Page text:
DNV GL, the world’s largest resource of independent energy experts and certification body, today announced that wind speed measurements taken by WINDCUBE Scanning LiDAR Devices (SLD) provided very strong results from two units tested in comparison with high quality met mast anemometry. The data was collected at 100 metres above ground at a range of 1.8 kilometres at DNV GL’s wind testing site ‘Janneby‘ in northern Germany.
This new approach assesses onshore and offshore wind potential remotely. Especially for offshore wind potential assessments, with the sensor remaining on the coast, this offers clear cost benefits compared to the installation of expensive offshore platforms and masts.
The two-month performance verification of the two WINDCUBE 400S LiDARs installed side-by-side was carried out by DNV GL and results were compared to those from a high-quality reference met mast. Reconstructed wind speed and direction (HWS and HWD) measurements for each of the LiDARs used individually, and based on averaged horizontal readings at 10-minute intervals from the Scanning LiDARs’ Plan Position Indicator (PPI) scans, were compared to IEC compliant cup wind speeds and vane wind directions read from a conventional mast anemometer at the top of a 100-metre mast.
LiDARs exhibit a good resemblance to reference wind measurements
Scanning LiDARs operated with a range resolution of 200 metres at a distance of approximately 1.8 kilometres from the reference mast, using a beam elevation angle of 3 degrees, and targeting the top mounted anemometers of the mast at 100 metres above ground. The results were compelling: the mean wind speed absolute error observed between the SLD and the met mast reference was less than 0.3 metres per second for a wind speed range of 2 to 13 metres per second. The wind direction measurements compare very well with the mast’s vane measurements with a mean direction error of less than 2 degrees. In essence, the wind data from both Scanning LiDARs showed a good resemblance to the reference wind data, indicating consistent behaviour between the two individual units.
“This relatively new LiDAR technology has proven to be a highly efficient and time/cost-effective alternative to high quality conventional met mast anemometry, and is clearly ready for the market,” said Detlef Stein, Global Head of Practice for Resource Measurements at DNV GL. “At our testing facility in Janneby, which we have been operating together with two expert partners since 2013, we and our technology partner Leosphere were able to show that this applies to onshore wind resource assessments, and more importantly, to the remote measurement of data for offshore wind resource assessment. This is a milestone in remote wind speed measuring.”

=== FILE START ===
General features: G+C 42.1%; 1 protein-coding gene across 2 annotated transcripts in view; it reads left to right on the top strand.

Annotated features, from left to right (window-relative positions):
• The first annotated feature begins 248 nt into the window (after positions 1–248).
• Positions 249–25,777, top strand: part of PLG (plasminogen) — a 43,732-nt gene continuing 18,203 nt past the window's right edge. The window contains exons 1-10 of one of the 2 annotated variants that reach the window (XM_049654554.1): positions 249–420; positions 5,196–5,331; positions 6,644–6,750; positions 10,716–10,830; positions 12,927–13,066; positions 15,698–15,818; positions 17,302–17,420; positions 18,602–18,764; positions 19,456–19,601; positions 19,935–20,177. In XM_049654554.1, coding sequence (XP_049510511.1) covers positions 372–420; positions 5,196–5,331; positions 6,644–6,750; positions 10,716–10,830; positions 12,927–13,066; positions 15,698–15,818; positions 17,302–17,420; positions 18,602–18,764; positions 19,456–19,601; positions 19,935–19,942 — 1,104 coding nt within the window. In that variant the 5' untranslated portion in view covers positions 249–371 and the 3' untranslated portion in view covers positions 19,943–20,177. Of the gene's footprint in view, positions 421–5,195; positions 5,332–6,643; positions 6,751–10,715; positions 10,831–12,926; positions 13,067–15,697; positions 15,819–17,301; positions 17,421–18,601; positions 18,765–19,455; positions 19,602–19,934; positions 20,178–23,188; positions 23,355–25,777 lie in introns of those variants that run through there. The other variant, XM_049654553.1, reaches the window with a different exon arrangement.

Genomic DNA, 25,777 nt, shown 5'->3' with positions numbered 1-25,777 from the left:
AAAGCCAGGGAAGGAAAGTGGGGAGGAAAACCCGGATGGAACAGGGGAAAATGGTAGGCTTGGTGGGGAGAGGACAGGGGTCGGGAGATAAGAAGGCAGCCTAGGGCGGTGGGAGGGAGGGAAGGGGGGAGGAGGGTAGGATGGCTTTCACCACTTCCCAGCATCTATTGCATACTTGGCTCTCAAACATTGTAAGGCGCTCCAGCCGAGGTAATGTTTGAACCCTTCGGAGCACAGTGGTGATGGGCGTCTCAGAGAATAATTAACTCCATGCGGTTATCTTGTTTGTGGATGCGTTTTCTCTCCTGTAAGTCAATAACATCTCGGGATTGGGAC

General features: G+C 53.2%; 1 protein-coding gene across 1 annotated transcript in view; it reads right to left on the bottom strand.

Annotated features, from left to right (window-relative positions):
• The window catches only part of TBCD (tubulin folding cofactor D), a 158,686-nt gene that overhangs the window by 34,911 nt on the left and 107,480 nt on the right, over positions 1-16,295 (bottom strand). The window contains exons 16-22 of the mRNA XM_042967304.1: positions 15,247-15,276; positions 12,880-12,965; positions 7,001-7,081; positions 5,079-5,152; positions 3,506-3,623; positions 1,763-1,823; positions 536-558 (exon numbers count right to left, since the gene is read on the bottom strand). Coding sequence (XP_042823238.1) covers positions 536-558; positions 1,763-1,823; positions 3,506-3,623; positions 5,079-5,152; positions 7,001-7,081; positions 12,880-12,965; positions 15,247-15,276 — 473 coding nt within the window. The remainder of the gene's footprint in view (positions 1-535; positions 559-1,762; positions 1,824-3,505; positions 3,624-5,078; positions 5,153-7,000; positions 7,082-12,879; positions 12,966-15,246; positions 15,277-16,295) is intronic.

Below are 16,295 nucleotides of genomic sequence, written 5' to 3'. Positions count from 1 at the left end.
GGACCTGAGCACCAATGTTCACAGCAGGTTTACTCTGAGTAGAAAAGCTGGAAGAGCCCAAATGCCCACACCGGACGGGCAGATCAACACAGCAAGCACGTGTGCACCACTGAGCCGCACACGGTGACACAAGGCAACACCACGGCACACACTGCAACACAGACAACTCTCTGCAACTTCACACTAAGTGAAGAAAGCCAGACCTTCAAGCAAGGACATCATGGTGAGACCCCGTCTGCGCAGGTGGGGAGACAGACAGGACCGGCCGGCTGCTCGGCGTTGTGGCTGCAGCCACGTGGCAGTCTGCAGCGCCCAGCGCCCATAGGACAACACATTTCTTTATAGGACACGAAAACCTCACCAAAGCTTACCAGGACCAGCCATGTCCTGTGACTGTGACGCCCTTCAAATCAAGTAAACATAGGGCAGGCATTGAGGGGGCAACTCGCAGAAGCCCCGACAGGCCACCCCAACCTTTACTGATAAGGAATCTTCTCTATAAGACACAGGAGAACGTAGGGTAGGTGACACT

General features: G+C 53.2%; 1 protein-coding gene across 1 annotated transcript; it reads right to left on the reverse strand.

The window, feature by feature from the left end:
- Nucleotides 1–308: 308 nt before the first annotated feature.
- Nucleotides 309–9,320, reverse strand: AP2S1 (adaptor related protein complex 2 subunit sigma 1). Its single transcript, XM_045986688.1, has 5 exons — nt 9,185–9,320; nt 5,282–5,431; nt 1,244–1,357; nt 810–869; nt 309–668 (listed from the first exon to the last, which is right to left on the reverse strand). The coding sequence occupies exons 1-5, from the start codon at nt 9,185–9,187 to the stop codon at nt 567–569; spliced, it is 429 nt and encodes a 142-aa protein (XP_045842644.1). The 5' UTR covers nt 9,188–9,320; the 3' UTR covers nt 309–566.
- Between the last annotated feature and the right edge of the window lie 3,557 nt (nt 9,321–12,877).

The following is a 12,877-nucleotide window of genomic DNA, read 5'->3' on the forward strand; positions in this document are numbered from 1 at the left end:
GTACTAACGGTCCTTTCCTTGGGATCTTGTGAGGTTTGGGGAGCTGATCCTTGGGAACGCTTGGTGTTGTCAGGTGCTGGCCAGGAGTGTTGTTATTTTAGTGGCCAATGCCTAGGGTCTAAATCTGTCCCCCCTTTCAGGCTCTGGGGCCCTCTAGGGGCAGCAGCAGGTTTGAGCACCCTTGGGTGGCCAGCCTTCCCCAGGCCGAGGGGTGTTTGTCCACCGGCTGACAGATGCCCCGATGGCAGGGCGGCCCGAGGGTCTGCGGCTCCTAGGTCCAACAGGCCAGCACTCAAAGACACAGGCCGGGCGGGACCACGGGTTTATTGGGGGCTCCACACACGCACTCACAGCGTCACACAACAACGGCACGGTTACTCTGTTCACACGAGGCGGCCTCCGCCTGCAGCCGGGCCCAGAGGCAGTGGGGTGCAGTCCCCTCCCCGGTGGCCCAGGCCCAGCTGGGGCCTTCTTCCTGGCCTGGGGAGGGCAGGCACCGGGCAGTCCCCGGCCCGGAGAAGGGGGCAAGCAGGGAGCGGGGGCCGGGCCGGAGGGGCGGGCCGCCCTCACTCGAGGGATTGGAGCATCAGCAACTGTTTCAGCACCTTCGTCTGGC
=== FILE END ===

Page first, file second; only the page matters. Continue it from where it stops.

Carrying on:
“This external validation proves the ability of our scanning LiDAR to accurately reconstruct the wind at multiple points up to a few kilometres – in this test two kilometres – using a single system, which can successfully support a wind resource assessment programme,” commented David Langohr, Product Marketing Manager at Leosphere. “This is substantial evidence of our system’s good performance in offshore wind applications. It underpins the maturity and acceptance of our technology for operational use and confirms Leophere’s leading position in LiDAR technology.”
DNV GL wind turbine and remote sensing testing facility
The wind turbine and remote sensing test site was developed by experts at DNV GL, site owner Bürgerwindpark Janneby e. G., and GEO Gesellschaft für Energie und Ökologie mbH; it is located in Janneby in northern Germany. Manufacturers who use the test field will be able to take advantage of the full range of DNV GL’s independent services.
The executive summary of the LiDAR performance verification report, can be downloaded here.